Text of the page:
William Shakespeare, Cymbeline

Ros King (University of Southampton)
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Originally listed amongst the tragedies in the First Folio of 1623,

Cymbeline

is an archetypal example of English tragi-comedy in which both hilarity and pathos are found in the most gruesome and appalling of events. In keeping with this genre the repeated and often ridiculous use of disguise in both speech and clothing allows considerable comment on the corruption of courts, and the stupidity and cruelty of ruling classes. The story of British resistance against Roman invasion, and in particular the choice from this four hundred year struggle of Cymbeline, King at the time of the birth of Christ, also raises an analogy with the relations between the Britain of James I and the Holy Roman Empire. Historical names and details are taken from Holinshed's chronicle history of England, in which…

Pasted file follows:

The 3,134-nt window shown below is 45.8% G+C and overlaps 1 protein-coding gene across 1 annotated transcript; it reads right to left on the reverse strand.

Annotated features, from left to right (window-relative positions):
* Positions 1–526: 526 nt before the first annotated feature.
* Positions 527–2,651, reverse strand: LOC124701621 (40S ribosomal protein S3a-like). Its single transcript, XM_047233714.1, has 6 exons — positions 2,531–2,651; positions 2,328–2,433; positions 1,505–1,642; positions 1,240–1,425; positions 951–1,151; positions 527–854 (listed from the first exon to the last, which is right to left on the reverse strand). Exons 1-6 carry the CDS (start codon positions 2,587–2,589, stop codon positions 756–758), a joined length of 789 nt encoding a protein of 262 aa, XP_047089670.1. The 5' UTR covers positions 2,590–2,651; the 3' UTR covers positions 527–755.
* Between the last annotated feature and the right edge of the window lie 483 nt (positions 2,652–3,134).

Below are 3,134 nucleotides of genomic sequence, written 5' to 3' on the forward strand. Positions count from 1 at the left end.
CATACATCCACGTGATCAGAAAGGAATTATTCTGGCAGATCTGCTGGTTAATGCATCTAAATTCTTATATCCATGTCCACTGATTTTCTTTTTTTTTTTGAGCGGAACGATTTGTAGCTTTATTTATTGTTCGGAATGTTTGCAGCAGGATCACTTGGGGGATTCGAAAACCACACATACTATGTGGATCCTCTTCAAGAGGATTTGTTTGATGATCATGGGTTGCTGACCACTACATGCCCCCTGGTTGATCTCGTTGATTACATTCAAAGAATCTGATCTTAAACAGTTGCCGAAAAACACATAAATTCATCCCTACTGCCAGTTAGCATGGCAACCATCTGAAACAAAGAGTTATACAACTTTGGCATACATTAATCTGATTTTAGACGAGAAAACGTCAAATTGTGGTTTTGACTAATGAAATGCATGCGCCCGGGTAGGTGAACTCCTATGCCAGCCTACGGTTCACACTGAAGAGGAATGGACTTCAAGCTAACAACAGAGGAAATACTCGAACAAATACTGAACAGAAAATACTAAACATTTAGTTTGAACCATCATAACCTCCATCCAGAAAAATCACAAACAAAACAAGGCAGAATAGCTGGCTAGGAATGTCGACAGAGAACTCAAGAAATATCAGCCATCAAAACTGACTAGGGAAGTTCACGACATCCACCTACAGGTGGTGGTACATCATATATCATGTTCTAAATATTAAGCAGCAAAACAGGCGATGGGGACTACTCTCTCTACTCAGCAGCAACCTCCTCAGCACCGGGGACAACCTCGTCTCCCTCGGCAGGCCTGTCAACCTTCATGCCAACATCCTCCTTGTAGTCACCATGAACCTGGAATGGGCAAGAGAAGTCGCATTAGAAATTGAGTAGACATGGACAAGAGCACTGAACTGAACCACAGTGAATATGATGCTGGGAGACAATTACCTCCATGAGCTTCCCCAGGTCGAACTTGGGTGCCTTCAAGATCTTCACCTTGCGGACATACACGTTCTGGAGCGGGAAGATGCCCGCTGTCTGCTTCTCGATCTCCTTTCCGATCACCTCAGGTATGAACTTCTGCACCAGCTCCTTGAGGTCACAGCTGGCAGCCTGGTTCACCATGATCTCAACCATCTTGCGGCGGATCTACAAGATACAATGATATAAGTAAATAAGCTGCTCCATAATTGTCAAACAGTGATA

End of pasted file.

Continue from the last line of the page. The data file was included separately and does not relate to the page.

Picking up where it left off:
2657 words

Citation: King, Ros. "Cymbeline". The Literary Encyclopedia. First published 30 June 2002 [https://www.litencyc.com/php/sworks.php?rec=true&UID=5778, accessed 19 June 2024.]

5778 Cymbeline 3 Historical context notes are intended to give basic and preliminary information on a topic. In some cases they will be expanded into longer entries as the Literary Encyclopedia evolves.

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